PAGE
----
This page aims to help you remove PClock Ransomware. These PClock Encryption Ransomware removal instructions work for all versions of Windows, including Windows 10.
A new Ransomware threat is spreading online and infecting users with a malicious script called PClock. This virus is specially designed to blackmail victims for their data by keeping it locked with a strong encryption. Unfortunately, hackers with malicious intentions have turned this criminal scheme into a lucrative “business model” and are using various advanced methods to infect as many people as possible and make them pay ransom. If you landed on this page, the chance is that your data has been encrypted by this threat, but you may not want to pay the crooks. Indeed, it is a good idea to try everything possible to clean the infection on your own instead of submitting to the hackers’ demands. That’s why we suggest you give the removal guide we have prepared a try. We believe that with its help, you will be able to successfully delete the PClock related files from your system and gain back the control over your PC. But before you proceed to the instructions, let us give you some more information about the specifics of this ransomware infection.
How serious can an PClock Encryption be?
Among the known online threats, ransomware is considered as one of the nastiest. It doesn’t really corrupt your system or steal your data, but the encryption it applies sometimes may not be reversible and even after cleaning the infection, the locked files will remain encrypted if there is no decryption solution. That’s why this cryptovirus is a real disaster for the victims, who would lose their valuable work, project files, photos, music and all sort of useful stuff they keep on the hard drive. And since the victims would do almost anything to try to get back their files, the criminals behind the ransomware ask them to pay a certain amount in exchange for a special decryption key. This key is supposed to break the encryption and bring the files back to normal. However, as every hacker knows, it may not really work flawlessly all the time and would surely cost you a lot – the crooks may ask you to pay a sum ranging from a couple of hundreds to a couple of thousands, usually in Bitcoins. That’s why many victims would rather seek for other options to restore their files than risk their money for a key that may not work.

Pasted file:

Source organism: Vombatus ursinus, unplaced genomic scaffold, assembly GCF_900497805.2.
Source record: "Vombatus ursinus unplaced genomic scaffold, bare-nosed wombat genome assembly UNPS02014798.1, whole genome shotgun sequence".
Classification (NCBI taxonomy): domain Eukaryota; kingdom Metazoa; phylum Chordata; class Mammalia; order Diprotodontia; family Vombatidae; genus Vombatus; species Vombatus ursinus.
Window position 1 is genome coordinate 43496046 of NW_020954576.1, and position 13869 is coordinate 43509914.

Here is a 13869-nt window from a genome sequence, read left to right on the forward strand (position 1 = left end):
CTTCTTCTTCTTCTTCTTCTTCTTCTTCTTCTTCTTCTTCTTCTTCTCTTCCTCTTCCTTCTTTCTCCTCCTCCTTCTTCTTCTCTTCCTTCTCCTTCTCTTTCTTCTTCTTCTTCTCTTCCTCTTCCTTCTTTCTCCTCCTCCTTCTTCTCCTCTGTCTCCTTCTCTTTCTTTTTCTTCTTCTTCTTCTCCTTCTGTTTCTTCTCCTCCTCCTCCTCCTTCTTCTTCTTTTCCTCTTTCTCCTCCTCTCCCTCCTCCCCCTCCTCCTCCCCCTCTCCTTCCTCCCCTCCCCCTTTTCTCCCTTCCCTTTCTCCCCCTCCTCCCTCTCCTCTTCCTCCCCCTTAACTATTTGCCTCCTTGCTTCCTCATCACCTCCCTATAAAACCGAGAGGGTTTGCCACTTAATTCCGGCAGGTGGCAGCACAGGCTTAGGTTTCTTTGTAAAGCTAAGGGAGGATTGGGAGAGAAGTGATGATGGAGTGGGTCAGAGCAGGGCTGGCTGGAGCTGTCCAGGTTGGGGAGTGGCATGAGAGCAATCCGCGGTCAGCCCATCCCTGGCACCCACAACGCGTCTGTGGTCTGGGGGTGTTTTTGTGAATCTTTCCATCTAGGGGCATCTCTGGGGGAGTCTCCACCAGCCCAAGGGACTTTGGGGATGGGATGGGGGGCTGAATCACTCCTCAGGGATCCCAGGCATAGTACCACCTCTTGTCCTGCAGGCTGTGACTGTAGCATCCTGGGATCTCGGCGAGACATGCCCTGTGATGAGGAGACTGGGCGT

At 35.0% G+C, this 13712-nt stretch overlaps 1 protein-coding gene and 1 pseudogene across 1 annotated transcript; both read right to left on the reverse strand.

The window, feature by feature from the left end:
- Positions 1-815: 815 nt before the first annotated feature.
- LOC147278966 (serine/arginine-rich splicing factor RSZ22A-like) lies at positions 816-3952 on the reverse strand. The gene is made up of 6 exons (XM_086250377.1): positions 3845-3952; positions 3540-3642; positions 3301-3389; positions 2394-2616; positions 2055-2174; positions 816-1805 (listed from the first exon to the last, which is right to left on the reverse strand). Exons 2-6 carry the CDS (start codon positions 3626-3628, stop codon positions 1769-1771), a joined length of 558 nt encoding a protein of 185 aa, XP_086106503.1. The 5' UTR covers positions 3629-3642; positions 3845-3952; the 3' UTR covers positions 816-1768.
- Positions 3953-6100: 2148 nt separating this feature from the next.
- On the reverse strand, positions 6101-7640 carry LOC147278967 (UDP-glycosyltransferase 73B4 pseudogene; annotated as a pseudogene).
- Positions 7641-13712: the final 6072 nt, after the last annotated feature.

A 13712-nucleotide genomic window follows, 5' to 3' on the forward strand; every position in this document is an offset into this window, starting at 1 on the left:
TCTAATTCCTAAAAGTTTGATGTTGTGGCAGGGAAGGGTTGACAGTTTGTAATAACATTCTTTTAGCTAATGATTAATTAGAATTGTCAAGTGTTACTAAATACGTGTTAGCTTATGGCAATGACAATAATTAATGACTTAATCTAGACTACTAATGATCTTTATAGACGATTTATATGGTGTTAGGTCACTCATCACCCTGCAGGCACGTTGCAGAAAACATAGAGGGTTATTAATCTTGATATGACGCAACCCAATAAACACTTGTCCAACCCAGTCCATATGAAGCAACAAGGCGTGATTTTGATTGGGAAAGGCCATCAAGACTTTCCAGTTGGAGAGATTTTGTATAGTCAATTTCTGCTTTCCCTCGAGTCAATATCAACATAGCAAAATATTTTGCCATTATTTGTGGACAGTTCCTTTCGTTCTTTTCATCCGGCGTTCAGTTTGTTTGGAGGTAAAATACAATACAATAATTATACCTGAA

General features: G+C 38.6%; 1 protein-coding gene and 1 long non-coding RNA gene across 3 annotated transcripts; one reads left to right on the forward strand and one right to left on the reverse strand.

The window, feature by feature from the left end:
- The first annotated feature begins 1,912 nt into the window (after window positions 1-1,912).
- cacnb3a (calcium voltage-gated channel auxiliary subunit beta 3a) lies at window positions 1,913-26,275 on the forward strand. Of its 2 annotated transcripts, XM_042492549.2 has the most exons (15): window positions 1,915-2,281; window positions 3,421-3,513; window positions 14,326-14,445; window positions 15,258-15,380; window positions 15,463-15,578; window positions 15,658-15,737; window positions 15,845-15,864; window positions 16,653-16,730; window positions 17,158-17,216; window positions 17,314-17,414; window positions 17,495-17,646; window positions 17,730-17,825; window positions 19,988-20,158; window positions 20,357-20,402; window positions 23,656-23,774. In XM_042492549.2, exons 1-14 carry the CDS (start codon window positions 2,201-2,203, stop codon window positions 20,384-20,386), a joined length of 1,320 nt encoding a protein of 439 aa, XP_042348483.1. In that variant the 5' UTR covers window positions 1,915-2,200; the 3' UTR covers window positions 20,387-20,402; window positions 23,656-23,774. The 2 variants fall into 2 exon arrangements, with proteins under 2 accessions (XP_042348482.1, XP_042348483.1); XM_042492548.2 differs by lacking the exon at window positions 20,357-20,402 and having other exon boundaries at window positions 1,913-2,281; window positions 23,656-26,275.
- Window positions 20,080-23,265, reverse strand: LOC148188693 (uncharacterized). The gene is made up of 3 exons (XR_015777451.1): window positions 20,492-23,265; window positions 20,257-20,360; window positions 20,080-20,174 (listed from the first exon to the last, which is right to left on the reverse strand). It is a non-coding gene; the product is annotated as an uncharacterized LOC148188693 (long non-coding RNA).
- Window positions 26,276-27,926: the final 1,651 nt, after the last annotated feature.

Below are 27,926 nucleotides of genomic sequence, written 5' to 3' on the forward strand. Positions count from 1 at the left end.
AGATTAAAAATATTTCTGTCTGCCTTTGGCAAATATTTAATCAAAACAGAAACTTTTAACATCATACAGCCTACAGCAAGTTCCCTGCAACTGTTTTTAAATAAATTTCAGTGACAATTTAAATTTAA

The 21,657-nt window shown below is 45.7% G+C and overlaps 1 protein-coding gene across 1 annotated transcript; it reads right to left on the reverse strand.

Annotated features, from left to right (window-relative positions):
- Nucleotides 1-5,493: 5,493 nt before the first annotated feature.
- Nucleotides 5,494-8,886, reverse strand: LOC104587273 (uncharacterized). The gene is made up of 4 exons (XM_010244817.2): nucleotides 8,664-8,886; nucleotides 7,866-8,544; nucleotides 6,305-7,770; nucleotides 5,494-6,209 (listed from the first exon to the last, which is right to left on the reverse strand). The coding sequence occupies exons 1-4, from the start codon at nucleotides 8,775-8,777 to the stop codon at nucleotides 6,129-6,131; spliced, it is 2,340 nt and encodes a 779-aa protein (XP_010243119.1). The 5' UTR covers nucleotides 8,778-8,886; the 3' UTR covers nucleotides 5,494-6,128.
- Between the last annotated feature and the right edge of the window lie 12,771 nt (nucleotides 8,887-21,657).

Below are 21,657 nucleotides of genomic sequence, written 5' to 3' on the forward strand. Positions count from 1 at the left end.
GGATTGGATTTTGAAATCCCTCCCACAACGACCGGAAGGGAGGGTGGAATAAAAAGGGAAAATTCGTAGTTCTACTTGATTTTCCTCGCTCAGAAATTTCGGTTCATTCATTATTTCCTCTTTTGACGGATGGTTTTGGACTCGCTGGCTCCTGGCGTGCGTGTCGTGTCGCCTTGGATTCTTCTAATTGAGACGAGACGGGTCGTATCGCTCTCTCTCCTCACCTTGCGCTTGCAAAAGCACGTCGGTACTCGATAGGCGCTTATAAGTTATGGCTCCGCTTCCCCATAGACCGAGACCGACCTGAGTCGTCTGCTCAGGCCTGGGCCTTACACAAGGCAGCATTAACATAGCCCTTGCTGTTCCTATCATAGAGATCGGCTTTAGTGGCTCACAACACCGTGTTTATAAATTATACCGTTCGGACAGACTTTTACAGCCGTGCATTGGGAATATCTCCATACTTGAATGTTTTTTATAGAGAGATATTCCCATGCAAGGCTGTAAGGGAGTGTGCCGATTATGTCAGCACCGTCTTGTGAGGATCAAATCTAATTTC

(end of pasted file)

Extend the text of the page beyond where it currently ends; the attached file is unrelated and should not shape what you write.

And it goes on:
How can you get infected?
Infecting as many people as possible means more money for the crooks, that’s why they use various methods to distribute their malicious payload. Their favorite one is to mask the threat as a seemingly harmless file or application and spread it as an email attachment or a link, hide it in torrents, installation packages, and compromised websites, share it on social media or include the malicious script into misleading ads. In general, it is very hard to detect the threat without good antivirus software since the hackers do everything possible to make the ransomware appear as legitimate as possible. Once the users click on such delusive content, they activate the threat immediately. Trojan horse infections help it to sneak through the system unnoticed and remain there hidden while performing the encryption.
Ransom note reveals the threat.
There are hardly any visible symptoms of a ransomware infection during the encryption process. Sometimes, victims may notice a higher CPU usage, but in general, if not detected by the antivirus, this threat remains hidden and applies a complex algorithm of symbols to all the files that are found on the system. Once everything is encrypted, a ransom note appears on the screen, revealing the harmful results. It contains a message with instructions on how victims can pay the ransom and receive the decryption key. The hackers usually don’t let them think a lot and set a deadline, after which they may threaten to double or triple the sum.
You pay – the crooks fade away!